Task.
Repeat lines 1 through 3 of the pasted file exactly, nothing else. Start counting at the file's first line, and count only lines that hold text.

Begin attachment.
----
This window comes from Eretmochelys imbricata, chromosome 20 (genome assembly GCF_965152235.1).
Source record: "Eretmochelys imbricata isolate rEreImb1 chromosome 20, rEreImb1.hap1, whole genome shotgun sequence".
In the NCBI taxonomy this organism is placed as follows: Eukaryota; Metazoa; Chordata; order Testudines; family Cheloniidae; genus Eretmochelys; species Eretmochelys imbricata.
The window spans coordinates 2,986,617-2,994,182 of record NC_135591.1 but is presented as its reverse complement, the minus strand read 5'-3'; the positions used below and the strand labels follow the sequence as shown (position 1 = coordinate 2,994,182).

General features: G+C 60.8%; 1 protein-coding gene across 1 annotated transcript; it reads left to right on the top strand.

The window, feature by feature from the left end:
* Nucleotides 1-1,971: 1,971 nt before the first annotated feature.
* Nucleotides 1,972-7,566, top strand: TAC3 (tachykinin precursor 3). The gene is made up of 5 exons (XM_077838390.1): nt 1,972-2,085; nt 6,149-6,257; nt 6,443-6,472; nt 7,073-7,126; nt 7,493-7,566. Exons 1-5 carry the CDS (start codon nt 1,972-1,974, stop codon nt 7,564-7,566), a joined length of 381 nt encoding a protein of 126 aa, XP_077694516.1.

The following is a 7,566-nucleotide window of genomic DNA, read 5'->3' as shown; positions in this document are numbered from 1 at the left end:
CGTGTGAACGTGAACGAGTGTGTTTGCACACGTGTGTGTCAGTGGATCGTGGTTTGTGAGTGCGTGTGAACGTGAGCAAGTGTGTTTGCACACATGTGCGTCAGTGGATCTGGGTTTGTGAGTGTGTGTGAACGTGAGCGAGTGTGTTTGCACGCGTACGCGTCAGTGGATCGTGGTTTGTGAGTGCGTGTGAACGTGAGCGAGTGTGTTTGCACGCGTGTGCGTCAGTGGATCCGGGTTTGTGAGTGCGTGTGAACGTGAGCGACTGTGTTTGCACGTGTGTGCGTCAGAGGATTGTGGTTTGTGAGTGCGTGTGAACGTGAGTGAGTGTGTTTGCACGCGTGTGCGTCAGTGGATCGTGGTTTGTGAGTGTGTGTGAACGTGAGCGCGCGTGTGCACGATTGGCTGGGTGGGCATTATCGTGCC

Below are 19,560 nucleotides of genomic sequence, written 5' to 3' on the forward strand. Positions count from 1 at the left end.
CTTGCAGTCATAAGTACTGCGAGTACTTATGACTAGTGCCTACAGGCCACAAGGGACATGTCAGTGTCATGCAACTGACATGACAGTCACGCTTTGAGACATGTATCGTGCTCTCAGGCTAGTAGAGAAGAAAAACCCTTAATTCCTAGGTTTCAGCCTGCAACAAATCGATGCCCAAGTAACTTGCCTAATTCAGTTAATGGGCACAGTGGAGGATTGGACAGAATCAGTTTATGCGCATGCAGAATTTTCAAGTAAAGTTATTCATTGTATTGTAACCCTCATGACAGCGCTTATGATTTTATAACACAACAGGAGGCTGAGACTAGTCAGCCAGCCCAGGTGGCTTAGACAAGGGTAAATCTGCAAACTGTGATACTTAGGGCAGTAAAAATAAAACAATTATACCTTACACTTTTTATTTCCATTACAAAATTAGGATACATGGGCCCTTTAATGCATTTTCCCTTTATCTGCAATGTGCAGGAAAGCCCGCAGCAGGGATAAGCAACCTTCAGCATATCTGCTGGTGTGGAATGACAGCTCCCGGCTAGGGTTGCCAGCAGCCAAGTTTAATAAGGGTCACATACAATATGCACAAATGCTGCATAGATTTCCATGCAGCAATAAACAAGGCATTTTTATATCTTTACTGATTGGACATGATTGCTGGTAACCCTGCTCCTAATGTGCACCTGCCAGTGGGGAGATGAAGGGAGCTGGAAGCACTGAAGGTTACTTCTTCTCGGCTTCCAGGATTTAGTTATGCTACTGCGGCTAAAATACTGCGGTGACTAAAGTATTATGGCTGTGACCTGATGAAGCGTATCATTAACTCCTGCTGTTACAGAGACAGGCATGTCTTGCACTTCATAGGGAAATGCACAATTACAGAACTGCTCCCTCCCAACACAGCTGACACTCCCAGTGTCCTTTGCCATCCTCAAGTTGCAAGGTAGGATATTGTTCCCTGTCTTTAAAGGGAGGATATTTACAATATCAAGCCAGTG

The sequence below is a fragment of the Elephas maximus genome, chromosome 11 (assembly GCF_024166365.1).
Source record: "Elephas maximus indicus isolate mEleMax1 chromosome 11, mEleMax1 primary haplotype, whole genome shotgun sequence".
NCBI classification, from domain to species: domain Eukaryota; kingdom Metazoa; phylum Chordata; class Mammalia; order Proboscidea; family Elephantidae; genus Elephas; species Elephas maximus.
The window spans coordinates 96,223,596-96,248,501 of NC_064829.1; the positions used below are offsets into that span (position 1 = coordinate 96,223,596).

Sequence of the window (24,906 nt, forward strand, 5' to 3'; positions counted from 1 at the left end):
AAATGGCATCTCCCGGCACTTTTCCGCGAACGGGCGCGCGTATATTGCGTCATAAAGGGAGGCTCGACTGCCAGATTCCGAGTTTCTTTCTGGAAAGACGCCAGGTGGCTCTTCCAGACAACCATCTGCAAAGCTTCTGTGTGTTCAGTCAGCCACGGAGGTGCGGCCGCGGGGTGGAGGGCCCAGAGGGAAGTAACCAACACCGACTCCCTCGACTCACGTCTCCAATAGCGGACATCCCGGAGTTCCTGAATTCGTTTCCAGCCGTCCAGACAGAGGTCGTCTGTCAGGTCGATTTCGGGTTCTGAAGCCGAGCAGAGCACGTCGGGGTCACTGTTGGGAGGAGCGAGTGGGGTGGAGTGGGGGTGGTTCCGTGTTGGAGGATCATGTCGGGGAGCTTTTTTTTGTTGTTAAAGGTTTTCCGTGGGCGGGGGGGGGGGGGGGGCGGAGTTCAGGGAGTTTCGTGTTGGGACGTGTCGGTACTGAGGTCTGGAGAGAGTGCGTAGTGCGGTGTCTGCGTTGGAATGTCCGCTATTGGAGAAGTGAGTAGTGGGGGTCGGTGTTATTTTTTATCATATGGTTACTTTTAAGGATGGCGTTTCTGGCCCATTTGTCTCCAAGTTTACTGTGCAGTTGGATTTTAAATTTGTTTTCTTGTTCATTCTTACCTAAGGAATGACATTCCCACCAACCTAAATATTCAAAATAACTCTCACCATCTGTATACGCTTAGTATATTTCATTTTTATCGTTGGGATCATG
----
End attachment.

This window comes from Eretmochelys imbricata, chromosome 20 (genome assembly GCF_965152235.1).
Source record: "Eretmochelys imbricata isolate rEreImb1 chromosome 20, rEreImb1.hap1, whole genome shotgun sequence".
In the NCBI taxonomy this organism is placed as follows: Eukaryota; Metazoa; Chordata; order Testudines; family Cheloniidae; genus Eretmochelys; species Eretmochelys imbricata.